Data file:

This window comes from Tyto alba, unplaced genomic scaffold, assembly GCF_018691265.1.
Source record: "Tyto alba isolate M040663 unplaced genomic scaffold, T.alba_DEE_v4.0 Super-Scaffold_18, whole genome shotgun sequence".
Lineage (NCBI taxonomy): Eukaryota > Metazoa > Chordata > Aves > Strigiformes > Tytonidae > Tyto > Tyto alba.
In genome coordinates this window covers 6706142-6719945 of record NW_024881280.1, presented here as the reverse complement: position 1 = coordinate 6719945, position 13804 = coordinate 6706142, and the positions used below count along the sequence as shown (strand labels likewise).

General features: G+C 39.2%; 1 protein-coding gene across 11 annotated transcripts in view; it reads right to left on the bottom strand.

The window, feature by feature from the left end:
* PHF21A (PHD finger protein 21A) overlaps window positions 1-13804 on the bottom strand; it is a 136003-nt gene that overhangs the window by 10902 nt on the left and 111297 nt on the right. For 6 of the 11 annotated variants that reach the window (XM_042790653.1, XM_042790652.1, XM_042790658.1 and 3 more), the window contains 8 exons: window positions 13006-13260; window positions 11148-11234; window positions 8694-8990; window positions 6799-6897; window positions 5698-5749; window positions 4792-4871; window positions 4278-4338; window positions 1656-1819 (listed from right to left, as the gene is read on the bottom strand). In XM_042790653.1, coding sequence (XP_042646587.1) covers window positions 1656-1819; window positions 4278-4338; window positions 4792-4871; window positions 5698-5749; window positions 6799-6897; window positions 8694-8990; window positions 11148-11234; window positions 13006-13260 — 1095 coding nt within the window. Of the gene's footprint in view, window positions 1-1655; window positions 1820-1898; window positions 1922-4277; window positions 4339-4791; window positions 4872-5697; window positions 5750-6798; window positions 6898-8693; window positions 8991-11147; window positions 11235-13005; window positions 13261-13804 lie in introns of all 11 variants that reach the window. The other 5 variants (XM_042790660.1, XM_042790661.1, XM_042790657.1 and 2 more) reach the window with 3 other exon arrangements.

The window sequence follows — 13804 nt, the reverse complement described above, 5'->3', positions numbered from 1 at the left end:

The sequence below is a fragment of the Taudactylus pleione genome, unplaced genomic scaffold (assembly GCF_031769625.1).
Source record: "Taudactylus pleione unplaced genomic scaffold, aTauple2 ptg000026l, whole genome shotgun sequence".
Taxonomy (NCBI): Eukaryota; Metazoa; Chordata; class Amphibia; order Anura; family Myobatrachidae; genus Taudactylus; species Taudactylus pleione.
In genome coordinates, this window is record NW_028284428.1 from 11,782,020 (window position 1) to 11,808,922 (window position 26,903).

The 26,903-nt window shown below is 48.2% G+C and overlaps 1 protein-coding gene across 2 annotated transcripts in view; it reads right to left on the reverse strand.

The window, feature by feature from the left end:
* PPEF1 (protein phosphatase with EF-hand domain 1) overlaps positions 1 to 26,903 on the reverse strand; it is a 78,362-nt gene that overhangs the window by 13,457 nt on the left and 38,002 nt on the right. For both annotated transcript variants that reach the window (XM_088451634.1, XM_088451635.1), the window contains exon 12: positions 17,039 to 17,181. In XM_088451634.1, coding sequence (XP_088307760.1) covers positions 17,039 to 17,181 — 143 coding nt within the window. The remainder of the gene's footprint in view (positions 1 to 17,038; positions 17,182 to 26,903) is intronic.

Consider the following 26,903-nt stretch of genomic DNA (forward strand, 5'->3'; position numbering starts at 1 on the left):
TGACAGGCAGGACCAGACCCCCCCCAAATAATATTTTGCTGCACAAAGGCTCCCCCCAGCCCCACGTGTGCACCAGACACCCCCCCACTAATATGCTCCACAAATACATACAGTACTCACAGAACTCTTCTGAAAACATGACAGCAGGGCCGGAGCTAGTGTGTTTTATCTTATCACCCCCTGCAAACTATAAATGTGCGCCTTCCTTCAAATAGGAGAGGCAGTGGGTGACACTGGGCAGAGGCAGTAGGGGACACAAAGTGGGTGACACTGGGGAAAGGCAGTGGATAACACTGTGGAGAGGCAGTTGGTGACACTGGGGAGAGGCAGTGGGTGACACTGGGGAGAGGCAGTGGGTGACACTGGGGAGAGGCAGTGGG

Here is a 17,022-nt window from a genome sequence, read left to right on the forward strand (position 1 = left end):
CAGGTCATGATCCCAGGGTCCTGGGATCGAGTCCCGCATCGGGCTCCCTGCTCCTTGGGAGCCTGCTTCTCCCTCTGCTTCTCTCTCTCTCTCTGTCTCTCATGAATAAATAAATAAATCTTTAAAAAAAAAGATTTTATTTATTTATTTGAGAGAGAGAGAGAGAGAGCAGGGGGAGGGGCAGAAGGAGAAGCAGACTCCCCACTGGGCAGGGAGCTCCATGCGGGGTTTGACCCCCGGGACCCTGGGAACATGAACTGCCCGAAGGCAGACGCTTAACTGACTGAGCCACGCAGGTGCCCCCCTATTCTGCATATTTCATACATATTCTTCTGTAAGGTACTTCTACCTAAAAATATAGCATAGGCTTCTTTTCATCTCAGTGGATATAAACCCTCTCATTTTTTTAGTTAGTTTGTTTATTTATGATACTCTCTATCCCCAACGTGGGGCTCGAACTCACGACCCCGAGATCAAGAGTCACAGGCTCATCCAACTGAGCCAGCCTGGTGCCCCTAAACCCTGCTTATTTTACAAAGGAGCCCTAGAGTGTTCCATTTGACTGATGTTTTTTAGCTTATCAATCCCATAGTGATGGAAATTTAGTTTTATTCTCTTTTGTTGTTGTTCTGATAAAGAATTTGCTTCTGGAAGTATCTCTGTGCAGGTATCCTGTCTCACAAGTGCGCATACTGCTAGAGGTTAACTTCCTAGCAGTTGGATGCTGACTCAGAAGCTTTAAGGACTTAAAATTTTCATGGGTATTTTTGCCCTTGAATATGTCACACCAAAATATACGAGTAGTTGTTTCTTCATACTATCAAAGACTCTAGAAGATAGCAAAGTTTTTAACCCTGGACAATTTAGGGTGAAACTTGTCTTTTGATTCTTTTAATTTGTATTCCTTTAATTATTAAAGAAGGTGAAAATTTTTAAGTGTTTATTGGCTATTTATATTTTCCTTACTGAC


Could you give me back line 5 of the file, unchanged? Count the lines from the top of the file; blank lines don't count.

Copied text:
General features: G+C 39.2%; 1 protein-coding gene across 11 annotated transcripts in view; it reads right to left on the bottom strand.